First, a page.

Governance and initial meeting provisions are also established for the Task Force. The Task Force must choose its cochairs from among its legislative membership. The initial meeting of the Task Force, which is to be called by a member from the majority caucus of the House of Representatives, must be by May 1, 2020.
Staff support for the Task Force is to be provided by the Office of the Superintendent of Public Instruction (OSPI), with additional support provided by the DCYF. The Office of Financial Management, the OSPI, the DCYF, and the DOC must cooperate with the Task Force and provide information as the cochairs may reasonably request.
In accordance with specified requirements, the Task Force must report its initial findings and recommendations to the Governor and the appropriate committees of the House of Representatives and the Senate by December 1, 2020. The Task Force must submit a final report, which may include recommendations for extending the duration of the task force, to the same recipients by November 1, 2021.
EFFECT OF SENATE AMENDMENT(S):
The Senate amendment:
reduces the number of lawmakers serving on the Task Force on Improving Institutional Education Programs and Outcomes (Task Force) from eight to four;
reduces the duration of the Task Force by one year and makes corresponding changes, including eliminating the November 1, 2021 report, making its final—and only—report due December 15, 2020;
directs the Task Force to meet at least six times before issuing findings and recommendations; and
removes a provision authorizing the Task Force to issue recommendations for extending its duration.
Fiscal Note: Available.
Effective Date: The bill contains an emergency clause and takes effect immediately.
Staff Summary of Public Testimony:
(In support) The duty to provide education to the students in institutional facilities falls upon the local school districts, but it has been at least two decades since the Legislature has devoted any attention to the delivery of educational services to these students. The delivery of those services was not included in the McCleary case. Much has been learned about supporting these students in institutional facilities, including that youth can touch 3 or 4 school districts between their arrest and eventual return to the education system, and that an estimated 50 percent of incarcerated youth need individualized education programs. There is a great reason for this Task Force: almost every student in the juvenile justice system will eventually be released. Society wants to provide a pathway for hope and a chance for success for these students.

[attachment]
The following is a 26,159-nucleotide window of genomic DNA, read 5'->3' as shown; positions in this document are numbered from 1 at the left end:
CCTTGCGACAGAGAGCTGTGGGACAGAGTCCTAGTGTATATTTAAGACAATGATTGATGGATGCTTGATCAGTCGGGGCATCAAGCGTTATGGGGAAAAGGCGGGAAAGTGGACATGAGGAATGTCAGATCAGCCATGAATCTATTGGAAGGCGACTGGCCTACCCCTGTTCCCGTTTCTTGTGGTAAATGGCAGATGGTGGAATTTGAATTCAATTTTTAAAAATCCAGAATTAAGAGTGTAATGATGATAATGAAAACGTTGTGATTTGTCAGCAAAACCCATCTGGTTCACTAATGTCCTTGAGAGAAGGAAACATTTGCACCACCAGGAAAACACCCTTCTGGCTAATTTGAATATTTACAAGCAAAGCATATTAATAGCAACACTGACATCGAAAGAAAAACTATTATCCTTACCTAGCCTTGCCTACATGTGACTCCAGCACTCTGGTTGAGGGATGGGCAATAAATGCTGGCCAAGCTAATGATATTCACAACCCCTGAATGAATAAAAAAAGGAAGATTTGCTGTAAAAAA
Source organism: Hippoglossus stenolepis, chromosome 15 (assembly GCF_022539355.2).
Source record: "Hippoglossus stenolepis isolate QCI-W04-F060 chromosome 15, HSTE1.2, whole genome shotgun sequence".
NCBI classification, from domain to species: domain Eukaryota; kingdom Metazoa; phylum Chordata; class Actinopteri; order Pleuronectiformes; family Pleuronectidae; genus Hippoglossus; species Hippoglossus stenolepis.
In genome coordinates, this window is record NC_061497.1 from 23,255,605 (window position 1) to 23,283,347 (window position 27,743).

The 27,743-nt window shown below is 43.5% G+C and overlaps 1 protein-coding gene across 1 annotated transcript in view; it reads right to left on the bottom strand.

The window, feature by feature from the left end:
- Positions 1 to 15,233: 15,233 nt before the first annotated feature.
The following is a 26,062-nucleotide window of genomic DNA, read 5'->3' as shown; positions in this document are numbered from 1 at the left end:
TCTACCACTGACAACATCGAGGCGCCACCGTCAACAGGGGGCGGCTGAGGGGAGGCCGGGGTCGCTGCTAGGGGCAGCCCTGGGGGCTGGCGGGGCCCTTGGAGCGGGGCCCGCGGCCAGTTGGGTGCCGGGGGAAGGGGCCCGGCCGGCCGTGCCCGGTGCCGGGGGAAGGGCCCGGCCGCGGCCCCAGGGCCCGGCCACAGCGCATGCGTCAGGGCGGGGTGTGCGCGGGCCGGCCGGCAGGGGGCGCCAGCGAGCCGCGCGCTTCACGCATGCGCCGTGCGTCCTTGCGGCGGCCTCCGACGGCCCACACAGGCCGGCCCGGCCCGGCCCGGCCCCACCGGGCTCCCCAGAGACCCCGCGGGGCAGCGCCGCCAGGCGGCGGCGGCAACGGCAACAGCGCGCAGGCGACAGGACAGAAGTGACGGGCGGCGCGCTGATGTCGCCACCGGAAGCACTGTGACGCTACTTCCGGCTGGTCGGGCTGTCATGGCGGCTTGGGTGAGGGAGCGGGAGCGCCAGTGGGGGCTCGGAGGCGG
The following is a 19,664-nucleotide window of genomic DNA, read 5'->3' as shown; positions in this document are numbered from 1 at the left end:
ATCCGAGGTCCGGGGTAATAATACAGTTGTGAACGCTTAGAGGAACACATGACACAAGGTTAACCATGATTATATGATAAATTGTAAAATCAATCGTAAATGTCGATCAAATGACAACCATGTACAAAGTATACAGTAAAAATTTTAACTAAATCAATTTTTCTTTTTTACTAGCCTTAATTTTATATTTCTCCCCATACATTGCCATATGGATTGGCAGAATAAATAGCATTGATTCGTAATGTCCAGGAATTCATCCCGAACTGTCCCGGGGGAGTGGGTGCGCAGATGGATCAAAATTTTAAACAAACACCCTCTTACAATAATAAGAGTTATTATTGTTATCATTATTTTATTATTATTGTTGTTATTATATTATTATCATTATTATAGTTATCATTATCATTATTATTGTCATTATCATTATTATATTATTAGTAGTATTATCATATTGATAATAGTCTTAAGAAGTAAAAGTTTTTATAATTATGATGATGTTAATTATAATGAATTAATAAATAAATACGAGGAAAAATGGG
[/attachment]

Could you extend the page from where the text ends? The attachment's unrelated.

There are multiple schools and educational service districts that provide education to institutional students. The needs of those students are very high and disproportionate. Funding for education services is provided by state and federal funds, but funding models have not been revised since the late 1990s. Society has a duty to provide graduation pathways for these students. There are success stories, but education providers have insufficient staff to meet student needs.
Students in institutional settings have an average stay of only 100 days, and this helps to make the education setting unique. High school has changed significantly in the last 20 years and institutional education should evolve, too.
Students in juvenile rehabilitation facilities deserve a chance to succeed. The applicable funding formula has gone largely unchanged and is much overdue. Current law does not prohibit categorical funding for institutional facilities, but by practice, it has not been provided to the facilities.
The composition of the Task Force should be expanded. The Legislature has very little knowledge about institutional education. The Task Force should include community representatives, including parents, service providers, formerly incarcerated youth, and members of the community that are working with these kids. The Legislature should also explore more immediate solutions.
Society knows that institutionalization is incredibly disruptive to students' education. The Task Force should expand the array of people participating and should recognize the limits and impacts to students in county facilities. There are no students at the Echo Glen Children's Center receiving appropriate special education services, and those students will be at that facility this year and next school year.
The bill will help address persistent inequities and an equity gap. The OSPI is working with the DCYF to provide improved student services. This bill is the next step in improving education outcomes and services.
Thank you for paying attention to youth who need education services.
Persons Testifying: Representative Callan, prime sponsor; LaShae Lee and Donna Hood, Issaquah School District; Lorrell Noahr, Washington Education Association; Damian Davis NoOneElse and Karen Pillar, TeamChild; Haley Lowe, Office of the Superintendent of Public Instruction; and Jess Lewis, Department of Children, Youth, and Families.
Persons Signed In To Testify But Not Testifying: None.